"A Lifetime of Riches" by Michael J. Ritt. Soon the direction of the piece took a detour. So many people quote Napoleon Hill or "rework" his material, but few know much about him beyond the legend. What I learned both surprised and frightened me. So, I decided to use this opportunity to pull back the curtain of legend and folklore and introduce you to the real Napoleon Hill. You are in for a surprise if you have not read the biography.
Thursday, May 16, 2013
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When I told him I was from the Chicago area, he talked about his brief stay in “Chi-town” and how much he loves the city.
We can learn so much about people when we slow down long enough to talk with them. We can also learn a lot about ourselves.
Thursday, April 11, 2013
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In my previous post, I described my stay at the StaybridgeSuites in Lincolnshire, Illinois as case study of neglecting attention to detail in customer service. In this article, I contrast an experience in the same town at a different hotel as an example of how to win over a customer for life. The little gestures are the difference between average relationships and outstanding ones, whether in business or in life.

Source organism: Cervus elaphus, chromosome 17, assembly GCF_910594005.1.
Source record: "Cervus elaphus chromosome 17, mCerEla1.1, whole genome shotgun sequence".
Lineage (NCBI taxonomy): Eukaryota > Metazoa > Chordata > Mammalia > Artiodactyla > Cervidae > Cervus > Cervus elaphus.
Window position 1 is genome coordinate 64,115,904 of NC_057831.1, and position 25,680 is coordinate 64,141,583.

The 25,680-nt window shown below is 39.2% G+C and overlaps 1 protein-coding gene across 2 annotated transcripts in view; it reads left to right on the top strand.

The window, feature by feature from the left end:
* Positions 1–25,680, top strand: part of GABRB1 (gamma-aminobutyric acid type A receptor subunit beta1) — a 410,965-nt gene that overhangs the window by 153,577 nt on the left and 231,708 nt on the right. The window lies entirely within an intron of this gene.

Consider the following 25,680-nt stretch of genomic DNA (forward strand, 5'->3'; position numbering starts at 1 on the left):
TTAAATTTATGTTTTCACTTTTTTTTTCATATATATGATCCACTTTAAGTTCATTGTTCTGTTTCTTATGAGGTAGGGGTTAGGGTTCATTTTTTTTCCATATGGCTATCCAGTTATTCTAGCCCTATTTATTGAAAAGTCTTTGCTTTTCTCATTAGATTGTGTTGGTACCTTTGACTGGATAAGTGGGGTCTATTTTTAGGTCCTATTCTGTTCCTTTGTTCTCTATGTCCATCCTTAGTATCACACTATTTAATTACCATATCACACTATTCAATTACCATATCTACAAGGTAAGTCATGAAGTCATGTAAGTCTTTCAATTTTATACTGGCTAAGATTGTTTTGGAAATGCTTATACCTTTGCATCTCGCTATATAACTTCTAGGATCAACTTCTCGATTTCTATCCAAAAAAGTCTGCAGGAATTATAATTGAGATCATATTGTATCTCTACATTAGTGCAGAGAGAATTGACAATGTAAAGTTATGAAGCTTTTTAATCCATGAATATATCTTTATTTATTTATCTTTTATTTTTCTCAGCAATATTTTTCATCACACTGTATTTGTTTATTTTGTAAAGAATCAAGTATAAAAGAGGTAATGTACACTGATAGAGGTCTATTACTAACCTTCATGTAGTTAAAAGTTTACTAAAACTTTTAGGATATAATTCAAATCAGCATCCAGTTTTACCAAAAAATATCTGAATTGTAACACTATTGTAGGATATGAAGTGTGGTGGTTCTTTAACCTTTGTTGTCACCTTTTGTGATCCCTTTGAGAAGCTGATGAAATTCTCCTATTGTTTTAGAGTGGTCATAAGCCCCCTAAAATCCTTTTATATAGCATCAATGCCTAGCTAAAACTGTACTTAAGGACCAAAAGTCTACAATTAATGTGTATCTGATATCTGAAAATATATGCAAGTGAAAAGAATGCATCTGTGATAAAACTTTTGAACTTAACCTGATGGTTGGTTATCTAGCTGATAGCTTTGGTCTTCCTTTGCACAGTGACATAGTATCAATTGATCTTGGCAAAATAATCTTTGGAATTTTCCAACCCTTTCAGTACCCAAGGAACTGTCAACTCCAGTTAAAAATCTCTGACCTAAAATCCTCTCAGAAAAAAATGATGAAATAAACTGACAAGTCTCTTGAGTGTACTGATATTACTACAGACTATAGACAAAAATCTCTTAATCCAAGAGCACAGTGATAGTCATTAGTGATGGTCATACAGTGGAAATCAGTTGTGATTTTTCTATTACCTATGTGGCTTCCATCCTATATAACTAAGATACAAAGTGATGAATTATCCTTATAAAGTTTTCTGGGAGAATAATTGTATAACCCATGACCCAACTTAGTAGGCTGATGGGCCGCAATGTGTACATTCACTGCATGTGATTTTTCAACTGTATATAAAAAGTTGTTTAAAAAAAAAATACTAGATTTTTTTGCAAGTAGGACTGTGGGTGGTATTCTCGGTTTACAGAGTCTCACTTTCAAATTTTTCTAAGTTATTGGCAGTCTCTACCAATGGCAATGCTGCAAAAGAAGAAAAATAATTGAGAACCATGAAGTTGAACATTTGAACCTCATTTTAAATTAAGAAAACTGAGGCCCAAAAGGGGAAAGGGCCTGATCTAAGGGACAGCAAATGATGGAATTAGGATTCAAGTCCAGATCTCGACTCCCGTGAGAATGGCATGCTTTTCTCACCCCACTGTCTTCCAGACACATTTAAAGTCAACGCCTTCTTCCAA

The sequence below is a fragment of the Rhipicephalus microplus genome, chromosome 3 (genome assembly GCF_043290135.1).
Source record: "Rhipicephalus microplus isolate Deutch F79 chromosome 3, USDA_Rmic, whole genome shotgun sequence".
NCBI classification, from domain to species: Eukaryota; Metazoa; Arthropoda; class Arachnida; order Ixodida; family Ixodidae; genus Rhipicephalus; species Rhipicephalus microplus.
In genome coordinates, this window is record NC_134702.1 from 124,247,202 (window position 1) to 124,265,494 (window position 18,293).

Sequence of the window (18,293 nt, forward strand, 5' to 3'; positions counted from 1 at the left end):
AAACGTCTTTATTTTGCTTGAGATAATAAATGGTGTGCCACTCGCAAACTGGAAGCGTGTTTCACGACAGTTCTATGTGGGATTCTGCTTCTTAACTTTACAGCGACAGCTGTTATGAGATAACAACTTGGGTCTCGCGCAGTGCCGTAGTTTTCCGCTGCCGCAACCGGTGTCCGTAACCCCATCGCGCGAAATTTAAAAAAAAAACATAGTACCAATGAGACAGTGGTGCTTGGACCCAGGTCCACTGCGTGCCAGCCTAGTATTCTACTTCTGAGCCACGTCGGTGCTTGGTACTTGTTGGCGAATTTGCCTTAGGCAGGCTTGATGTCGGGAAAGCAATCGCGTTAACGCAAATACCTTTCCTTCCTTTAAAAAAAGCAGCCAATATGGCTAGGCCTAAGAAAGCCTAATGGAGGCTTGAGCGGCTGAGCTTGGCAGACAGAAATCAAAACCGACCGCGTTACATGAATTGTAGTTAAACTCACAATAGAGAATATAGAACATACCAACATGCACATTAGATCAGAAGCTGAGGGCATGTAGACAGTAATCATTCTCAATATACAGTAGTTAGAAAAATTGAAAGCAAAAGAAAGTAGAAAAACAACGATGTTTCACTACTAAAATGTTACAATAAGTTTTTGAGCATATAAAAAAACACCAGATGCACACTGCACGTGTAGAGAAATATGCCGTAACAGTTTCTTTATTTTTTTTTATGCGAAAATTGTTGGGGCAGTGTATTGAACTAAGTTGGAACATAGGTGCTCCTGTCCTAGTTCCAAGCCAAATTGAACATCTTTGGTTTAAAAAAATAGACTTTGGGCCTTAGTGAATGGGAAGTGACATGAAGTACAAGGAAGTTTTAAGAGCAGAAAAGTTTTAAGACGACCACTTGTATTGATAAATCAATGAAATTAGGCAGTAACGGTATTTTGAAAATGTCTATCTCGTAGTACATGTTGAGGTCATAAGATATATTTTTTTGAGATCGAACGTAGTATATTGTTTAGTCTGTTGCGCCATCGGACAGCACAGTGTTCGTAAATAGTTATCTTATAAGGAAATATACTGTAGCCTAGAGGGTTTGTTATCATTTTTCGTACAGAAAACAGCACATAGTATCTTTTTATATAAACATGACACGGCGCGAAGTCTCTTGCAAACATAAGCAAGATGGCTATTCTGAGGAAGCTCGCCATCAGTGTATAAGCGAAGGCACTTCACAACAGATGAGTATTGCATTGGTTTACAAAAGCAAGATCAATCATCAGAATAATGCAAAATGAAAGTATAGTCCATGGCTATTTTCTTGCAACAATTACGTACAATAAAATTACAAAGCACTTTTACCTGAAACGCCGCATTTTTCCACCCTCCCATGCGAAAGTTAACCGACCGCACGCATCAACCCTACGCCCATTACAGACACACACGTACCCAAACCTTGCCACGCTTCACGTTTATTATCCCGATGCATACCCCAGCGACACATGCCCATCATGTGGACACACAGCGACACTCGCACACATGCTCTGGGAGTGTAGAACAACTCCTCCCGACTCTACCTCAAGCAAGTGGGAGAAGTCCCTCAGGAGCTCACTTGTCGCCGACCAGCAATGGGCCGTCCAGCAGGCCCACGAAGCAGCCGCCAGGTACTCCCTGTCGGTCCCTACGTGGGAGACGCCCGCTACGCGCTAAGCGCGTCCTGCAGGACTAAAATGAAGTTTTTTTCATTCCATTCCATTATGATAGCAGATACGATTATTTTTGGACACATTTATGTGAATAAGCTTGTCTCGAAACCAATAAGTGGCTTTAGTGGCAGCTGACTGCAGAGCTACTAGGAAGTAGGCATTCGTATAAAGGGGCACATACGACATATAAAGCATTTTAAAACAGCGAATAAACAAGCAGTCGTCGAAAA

Thursday, March 28, 2013
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I talk a lot about customer service and going the extra mile because as someone who has been in business for many years, I view everything through this lens. This has been no different with my recent travels. Over the last several weeks, I bounced back and forth between two hotels, fell in love with one, and disenchanted with the other. This article is not a hotel review, but a case study of the importance of attention to detail to win over customers. If you have a business, pay close attention.
Thursday, March 7, 2013
What do you when thrust on a team or project where chaos runs amok? Do you "take the bull by the horns" and rest control from those you deem less competent or run for the exits before falling too deep into the abyss? I say neither, for sometimes leadership is not about taking control but being a good follower and team player instead.
Thursday, February 28, 2013
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Friday, February 15, 2013
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In SethGodin's Linchpin, he describes those who become indispensable to such a degree, their organizations cannot live without them. They approach work as an art form, whether they be accountants, lawyers or stay at home moms. I had what was supposed to be a casual catching up dinner with one such individual a few nights ago. Let's call her "Michelle."Soon, dinner morphed into a 5-hour training session on success, and I held on to every word like a student at the feet of a wise professor. The following are the key takeaways from our conversation.